from The American Heritage® Dictionary of the English Language, 5th Edition.
- noun A Russian fermented beverage similar to beer, made from rye or barley.
from The Century Dictionary.
- noun A fermented drink in general use in Russia, taking the place of the beer of other countries.
from Wiktionary, Creative Commons Attribution/Share-Alike License.
- noun A type of traditional fermented Russian beverage with little or no alcohol, made from bread, often flavored with fruit.
from WordNet 3.0 Copyright 2006 by Princeton University. All rights reserved.
- noun fermented beverage resembling beer but made from rye or barley
from The American Heritage® Dictionary of the English Language, 4th Edition
from Wiktionary, Creative Commons Attribution/Share-Alike License
Another drink is kvass which is generally sold by old ladies from a miniature tanker at a dirt cheap price.
Russia has gone back to rule by a czar, who has revived the ancient traditions: vodka and kvass and birch juice, tile ovens, Orthodox churches.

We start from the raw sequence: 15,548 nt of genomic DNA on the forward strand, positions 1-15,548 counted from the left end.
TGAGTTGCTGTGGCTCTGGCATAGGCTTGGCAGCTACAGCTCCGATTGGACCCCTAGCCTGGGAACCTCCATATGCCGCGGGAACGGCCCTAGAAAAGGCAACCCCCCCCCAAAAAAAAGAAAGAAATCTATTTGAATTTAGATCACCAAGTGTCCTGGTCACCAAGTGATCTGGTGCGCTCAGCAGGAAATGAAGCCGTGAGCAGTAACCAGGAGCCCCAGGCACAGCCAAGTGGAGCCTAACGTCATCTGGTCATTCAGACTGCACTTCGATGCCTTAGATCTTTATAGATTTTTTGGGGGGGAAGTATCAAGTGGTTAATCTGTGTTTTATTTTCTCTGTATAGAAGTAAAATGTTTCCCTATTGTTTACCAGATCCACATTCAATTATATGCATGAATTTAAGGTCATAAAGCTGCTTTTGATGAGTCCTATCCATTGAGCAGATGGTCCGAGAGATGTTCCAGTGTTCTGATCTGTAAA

On departure day, I said a final good morning to the cats in the Europa Royal hotel courtyard, purchased an amber necklace I'd admired on Smilsu iela and settled into a café to sip one last kvass, a fermented drink.
Her mother, Itke (the daughter of Kadish Katz/Kaplan, for whom Kadya was named), ran a dry-goods shop, and later opened a factory for making rye kvass.
A sampling: Yermak Named after the 16th-century Cossack leader famous for his exploits in the Siberian wilderness, this rustic spot offers wild-animal meats and forest berries, plus just-baked black bread and homemade kvass, the quintessential Cossack aperitif.
They served, too, a pie with onion and steamed turnip with kvass.
When the garden was done, Maria brought cold water for Arkady and Eva and kvass for Roman.
They drank kvass made of red bilberries, juniper-berries, or of bread — Antonina Ivanovna always carried a stock of different kinds of kvass.
“Waiter!” said Mayakin, gently, on entering the hall of the hotel, and turning toward a remote corner, “let us have a bottle of moorberry kvass.”
He sat by the table, and, bending over it, made drawings of patterns on the tray, dipping his trembling finger in the spilt kvass, and his sharp-pointed head was sinking lower and lower over the table, as though he did not decipher, and could not make out what his bony finger was drawing on the tray.